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Nasdaq 100 futures fell more than 1 percent in after-hours trade as shares of Apple fell sharply on disappointing earnings.
See what Apple's suppliers are doing after-hours.
U.S. stocks closed mixed Tuesday, with energy leading as oil climbed, ahead of major central bank meetings and earnings.
The Nasdaq composite closed mildly lower for its first four-day losing streak since Jan 11. (Tweet This)
Health care and information technology were the two greatest decliners in the S&P 500. Tech closed about 0.4 percent lower on the day to join health care and financials as the only sectors negative year-to-date.
"Definitely a tug of war at present levels between the bulls and the bears. I (mostly) try to rely on the closing prices and what is the market doing into the close," said John Caruso, senior market strategist at RJO Futures.
"As long as we hold 2,050 I think the path of least resistance is to the upside," he said.
The S&P 500 closed up around 2,091, about 2 percent below its 52-week intraday high, with energy rising 1.4 percent to lead advancers.
"Today the standout sector is energy. People are beginning to look back to single stocks in this very beaten-up space," said Brian Fenske, head of sales trading at ITG. "With crude prices stabilizing, people are reviewing equity stories and individual companies."
U.S. crude oil futures settled up $1.40, or 3.3 percent, at $44.04 a barrel.
The Dow Jones industrial average squeezed out a 13 point gain but ended below the psychologically key 18,000 level. 3M and Procter & Gamble contributed the most to declines, while Boeing and DuPont were the greatest contributors to gains.
The major averages traded in a narrow range for much of the day before ending little changed.
"It's waiting to see what the central banks have to say and earnings otherwise," said Peter Boockvar, chief market analyst at the Lindsey Group.
While earnings have mostly beat lowered expectations, "it's the realization that earnings continue to be challenged and economic growth continues to be challenged," he said.
3M reported earnings that beat on both the top and bottom line, helped by increased profit margins. However, net sales fell 2.2 percent from the same period last year. The firm maintained its guidance for the year. Shares closed 1.3 percent lower, holding gains of more than 10 percent for the year so far.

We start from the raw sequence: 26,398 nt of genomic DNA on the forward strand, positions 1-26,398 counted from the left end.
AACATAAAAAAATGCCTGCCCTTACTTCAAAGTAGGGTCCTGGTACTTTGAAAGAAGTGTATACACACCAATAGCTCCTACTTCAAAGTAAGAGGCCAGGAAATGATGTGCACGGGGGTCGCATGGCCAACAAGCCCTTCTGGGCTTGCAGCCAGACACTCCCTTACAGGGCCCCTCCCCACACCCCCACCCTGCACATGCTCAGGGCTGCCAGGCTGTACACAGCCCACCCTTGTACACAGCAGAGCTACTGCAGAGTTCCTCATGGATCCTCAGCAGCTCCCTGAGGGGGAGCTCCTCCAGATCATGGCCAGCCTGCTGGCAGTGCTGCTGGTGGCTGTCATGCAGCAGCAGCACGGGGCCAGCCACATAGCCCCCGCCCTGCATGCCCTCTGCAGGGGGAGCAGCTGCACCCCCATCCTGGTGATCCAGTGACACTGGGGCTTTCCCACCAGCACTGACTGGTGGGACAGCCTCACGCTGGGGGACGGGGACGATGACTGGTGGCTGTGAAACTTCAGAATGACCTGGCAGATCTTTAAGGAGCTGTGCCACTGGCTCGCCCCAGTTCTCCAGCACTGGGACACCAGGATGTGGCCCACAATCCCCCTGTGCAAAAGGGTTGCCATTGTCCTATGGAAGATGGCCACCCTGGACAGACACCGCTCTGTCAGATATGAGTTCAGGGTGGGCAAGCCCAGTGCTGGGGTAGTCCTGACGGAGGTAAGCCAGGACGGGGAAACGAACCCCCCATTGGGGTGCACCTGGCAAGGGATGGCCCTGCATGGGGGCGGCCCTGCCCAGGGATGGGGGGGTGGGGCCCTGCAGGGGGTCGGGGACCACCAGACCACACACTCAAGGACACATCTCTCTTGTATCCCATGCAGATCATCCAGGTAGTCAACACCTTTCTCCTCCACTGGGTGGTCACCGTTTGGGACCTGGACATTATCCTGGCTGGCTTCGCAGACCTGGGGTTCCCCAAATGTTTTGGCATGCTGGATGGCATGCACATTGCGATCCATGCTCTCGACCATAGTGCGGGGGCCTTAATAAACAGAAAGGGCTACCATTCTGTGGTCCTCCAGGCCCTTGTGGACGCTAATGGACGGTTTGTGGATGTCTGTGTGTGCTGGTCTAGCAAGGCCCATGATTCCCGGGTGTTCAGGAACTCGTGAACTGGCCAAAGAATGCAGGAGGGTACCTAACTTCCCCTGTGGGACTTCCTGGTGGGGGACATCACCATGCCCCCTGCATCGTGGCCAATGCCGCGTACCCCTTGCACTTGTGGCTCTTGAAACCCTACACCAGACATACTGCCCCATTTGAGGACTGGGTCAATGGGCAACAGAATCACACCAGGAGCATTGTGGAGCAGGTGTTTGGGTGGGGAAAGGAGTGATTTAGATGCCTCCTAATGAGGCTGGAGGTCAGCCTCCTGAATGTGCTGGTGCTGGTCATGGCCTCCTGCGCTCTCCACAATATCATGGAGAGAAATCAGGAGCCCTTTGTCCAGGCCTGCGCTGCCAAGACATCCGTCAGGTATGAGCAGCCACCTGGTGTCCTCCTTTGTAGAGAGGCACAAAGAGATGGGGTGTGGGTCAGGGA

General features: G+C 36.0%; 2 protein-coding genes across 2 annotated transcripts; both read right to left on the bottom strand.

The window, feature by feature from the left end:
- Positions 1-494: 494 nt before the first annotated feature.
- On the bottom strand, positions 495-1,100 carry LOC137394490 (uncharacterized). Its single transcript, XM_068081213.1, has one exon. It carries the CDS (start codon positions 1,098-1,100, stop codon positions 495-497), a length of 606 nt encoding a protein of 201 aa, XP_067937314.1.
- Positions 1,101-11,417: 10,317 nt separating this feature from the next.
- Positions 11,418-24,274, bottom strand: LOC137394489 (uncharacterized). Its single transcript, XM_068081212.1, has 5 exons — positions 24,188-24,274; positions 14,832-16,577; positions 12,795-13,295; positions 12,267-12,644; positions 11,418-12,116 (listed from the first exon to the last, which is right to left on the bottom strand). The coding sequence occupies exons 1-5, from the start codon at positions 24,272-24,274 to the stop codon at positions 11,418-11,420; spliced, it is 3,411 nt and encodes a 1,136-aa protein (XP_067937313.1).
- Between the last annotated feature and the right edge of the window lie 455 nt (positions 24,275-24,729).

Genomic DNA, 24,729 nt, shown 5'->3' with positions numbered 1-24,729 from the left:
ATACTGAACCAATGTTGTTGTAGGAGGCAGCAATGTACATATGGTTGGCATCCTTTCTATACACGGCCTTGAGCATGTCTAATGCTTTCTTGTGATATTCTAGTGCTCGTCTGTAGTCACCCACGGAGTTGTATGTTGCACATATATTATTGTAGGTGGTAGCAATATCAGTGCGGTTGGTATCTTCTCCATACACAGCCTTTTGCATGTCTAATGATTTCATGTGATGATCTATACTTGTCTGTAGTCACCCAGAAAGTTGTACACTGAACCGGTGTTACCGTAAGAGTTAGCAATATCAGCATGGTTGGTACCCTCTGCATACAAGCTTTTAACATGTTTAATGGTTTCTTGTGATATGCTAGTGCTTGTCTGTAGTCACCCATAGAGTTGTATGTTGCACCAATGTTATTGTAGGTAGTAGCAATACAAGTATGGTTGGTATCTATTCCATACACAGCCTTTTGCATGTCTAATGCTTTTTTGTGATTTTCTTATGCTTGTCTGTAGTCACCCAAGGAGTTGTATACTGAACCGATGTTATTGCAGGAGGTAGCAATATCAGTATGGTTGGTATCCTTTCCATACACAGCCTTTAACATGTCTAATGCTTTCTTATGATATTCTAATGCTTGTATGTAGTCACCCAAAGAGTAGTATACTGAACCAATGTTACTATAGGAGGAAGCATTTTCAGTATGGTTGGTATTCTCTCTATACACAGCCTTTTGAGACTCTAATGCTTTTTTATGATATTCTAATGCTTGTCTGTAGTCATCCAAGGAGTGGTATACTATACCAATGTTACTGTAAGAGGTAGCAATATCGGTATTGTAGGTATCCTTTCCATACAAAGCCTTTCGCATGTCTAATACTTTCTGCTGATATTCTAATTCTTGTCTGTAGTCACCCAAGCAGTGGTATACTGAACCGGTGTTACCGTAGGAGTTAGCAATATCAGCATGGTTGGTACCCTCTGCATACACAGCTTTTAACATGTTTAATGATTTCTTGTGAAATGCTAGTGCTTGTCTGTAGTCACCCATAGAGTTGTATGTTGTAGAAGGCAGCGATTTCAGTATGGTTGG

DuPont late Monday reported earnings that topped expectations and raised its forecast for 2016, citing a weakening of the dollar against "most currencies," Reuters said. The firm said Tuesday it expected the U.S. Securities and Exchange Commission to complete the review of DuPont's proposed merger with Dow Chemical by the end of June. The stock gained 2.4 percent, swinging into positive territory for 2016.
Procter & Gamble reported better-than-expected earnings but revenue that missed, falling for a seventh-straight quarter, according to Reuters. The firm now estimates a decline of 3 to 6 percent in earnings per share for the fiscal year, versus a fall of 3 to 8 percent previously. Shares of the firm closed nearly 2.3 percent lower, clinging to gains of 0.18 percent for the year so far.
Standard & Poor's on Tuesday lowered Exxon Mobil's credit rating to AA+ from AAA, saying low oil prices would make it difficult for the company to keep funding high dividends and share purchases for the next few years. Shares of Exxon closed 0.3 percent higher and are up more than 12 percent year-to-date.
The Federal Open Market Committee kicked off its two-day meeting Tuesday and is scheduled to release its statement on monetary policy Wednesday afternoon. No move on rates is expected, but investors will parse the statement for clues on the timing of the next hike.
The Bank of Japan is due to release its statement on monetary policy Thursday.